Tencent increases investment in French video game maker Ubisoft

Tencent has agreed to increase its investment in French video game maker Ubisoft in a deal that values ​​the family-controlled group at more than 10 billion euros.

The move comes amid a wave of consolidation in the video game industry that has seen indie studios taken over by tech giants. As one of the few remaining indies making big-budget titles, Ubisoft has long been seen as a takeover target, though the founding Guillemot family has long protected it fiercely, including from a raid by Vivendi in 2015.

As part of the deal announced on Tuesday, the Chinese tech giant agreed to pay 300 million euros to buy a 49.9% stake in Guillemot Brothers Limited, a vehicle that owns part of the family’s shares. , but it will only have 5% of the voting rights in the entity and no representation on the board of directors.

Tencent also has the option to increase the 4.5% working interest it holds in the maker of Assassin’s Creed and just dance since 2018 up to 9.99%.

The operation implies a valuation of €80 per share for Ubisoft, which is significantly higher than Tuesday’s closing price of €43.50.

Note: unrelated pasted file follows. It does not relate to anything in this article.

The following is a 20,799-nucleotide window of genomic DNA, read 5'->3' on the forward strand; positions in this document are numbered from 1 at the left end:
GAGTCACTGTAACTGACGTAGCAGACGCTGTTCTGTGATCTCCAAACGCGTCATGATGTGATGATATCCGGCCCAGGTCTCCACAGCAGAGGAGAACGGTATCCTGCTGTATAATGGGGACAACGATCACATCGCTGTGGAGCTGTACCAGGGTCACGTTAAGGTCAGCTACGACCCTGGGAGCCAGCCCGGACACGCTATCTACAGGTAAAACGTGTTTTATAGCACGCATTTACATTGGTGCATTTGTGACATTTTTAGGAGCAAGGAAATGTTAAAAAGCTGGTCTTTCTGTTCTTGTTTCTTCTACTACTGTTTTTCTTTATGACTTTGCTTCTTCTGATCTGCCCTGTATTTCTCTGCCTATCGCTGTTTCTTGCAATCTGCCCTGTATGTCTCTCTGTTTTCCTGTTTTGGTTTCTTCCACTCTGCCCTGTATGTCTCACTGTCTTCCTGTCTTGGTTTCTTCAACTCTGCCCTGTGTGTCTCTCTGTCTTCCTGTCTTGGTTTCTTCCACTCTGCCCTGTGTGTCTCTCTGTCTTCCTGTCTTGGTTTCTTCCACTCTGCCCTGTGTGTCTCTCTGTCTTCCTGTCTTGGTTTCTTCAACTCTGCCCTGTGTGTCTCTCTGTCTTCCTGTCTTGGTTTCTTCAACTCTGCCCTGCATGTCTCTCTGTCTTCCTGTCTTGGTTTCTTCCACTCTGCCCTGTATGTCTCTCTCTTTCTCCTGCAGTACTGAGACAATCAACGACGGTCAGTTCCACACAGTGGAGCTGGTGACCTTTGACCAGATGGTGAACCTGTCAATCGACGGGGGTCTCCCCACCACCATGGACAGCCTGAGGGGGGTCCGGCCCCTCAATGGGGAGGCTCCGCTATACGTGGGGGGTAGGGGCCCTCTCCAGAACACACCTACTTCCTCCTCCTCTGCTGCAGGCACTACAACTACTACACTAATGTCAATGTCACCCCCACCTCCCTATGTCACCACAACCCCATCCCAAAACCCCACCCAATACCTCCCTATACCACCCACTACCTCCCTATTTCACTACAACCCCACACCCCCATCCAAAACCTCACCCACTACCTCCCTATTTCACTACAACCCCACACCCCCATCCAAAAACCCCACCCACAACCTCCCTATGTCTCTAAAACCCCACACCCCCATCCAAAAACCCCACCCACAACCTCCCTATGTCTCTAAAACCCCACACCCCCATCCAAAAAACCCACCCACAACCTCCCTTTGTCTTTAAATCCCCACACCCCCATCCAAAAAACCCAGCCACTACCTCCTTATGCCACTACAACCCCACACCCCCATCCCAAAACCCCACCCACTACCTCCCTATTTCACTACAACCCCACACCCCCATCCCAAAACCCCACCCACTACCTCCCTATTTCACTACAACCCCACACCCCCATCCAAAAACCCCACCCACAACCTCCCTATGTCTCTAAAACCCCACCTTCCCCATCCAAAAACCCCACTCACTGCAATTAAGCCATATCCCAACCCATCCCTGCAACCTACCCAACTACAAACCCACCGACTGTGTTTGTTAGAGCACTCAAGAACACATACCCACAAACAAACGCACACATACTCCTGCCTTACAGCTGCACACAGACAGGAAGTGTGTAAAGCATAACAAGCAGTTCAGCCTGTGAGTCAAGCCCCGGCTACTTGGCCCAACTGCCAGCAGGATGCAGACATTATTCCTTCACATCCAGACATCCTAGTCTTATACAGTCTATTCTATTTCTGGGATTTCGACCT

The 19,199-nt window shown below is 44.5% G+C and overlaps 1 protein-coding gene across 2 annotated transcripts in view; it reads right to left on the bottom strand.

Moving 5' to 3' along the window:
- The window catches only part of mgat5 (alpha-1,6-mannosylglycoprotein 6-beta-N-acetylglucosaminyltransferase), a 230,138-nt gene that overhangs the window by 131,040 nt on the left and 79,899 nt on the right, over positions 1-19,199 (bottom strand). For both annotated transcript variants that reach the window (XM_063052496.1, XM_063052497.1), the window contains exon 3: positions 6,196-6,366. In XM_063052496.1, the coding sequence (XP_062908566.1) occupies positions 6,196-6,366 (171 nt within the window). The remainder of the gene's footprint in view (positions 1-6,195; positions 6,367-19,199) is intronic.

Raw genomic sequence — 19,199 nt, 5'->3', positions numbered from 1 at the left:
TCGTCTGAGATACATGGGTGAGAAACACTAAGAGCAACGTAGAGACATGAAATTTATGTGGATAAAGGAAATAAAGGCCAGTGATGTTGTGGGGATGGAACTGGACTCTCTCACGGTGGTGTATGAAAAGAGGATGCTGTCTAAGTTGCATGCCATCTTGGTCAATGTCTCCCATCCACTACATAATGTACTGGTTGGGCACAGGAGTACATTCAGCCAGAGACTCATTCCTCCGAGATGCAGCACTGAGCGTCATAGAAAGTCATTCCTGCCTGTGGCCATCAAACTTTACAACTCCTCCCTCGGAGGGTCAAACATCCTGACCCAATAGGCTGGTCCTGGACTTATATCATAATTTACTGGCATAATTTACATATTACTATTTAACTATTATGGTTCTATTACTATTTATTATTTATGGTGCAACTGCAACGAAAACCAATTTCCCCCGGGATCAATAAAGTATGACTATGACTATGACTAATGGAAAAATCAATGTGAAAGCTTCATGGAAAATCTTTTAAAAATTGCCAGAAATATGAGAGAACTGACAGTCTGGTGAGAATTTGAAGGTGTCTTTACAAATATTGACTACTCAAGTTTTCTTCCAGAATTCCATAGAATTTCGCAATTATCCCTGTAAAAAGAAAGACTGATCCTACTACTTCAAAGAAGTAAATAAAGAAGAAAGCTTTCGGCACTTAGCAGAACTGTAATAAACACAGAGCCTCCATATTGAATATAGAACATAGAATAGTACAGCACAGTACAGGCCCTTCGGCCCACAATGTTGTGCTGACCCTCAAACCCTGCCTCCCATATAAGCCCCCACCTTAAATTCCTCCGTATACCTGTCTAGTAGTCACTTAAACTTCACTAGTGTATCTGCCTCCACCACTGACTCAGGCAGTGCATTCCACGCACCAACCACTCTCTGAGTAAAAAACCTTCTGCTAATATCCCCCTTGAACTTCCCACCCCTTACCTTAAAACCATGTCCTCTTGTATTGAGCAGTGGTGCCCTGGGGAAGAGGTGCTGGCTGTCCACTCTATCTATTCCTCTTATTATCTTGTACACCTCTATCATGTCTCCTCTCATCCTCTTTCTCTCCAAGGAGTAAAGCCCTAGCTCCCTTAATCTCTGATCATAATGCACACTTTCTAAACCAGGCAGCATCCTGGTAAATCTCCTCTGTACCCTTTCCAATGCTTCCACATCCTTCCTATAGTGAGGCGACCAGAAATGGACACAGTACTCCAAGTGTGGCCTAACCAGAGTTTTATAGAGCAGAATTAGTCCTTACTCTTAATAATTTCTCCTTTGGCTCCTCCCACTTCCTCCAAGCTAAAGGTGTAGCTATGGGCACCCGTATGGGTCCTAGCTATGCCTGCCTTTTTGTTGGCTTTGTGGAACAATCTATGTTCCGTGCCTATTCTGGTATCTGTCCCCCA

The two would act together under a shareholders’ agreement, they said in a joint statement.

“The expansion of the concert with Tencent further strengthens the core of Ubisoft’s shareholding around its founders and provides the company with the stability essential for its long-term development,” said Yves Guillemot, CEO of Ubisoft. , in a press release.

“Following this transaction, Ubisoft’s governance will remain unchanged and Tencent will have no operational veto rights,” he added.

Tencent signed a standstill agreement that it will not sell its Ubisoft shares for five years or increase its stake beyond 9.99% for eight years.

“We are thrilled to extend our engagement with the founders, the Guillemot family,” said Tencent President Martin Lau, adding that Tencent plans to “bring some of Ubisoft’s best-known AAA franchises to mobile.”

Transactions have been commonplace in the industry since the start of the pandemic, a period that has seen a surge in gambling as other forms of entertainment have disappeared.

Big tech and entertainment companies are eager to get their hands on game studios with well-known and successful titles, with solid intellectual property seen as the most valuable asset in an industry that is already eclipsing others. forms of mass entertainment, including music and cinema.

Beginning with the purchase of a majority stake in the American group Riot Games in 2011, Tencent has amassed a sprawling portfolio of gaming investments in the United States, Europe and Asia.

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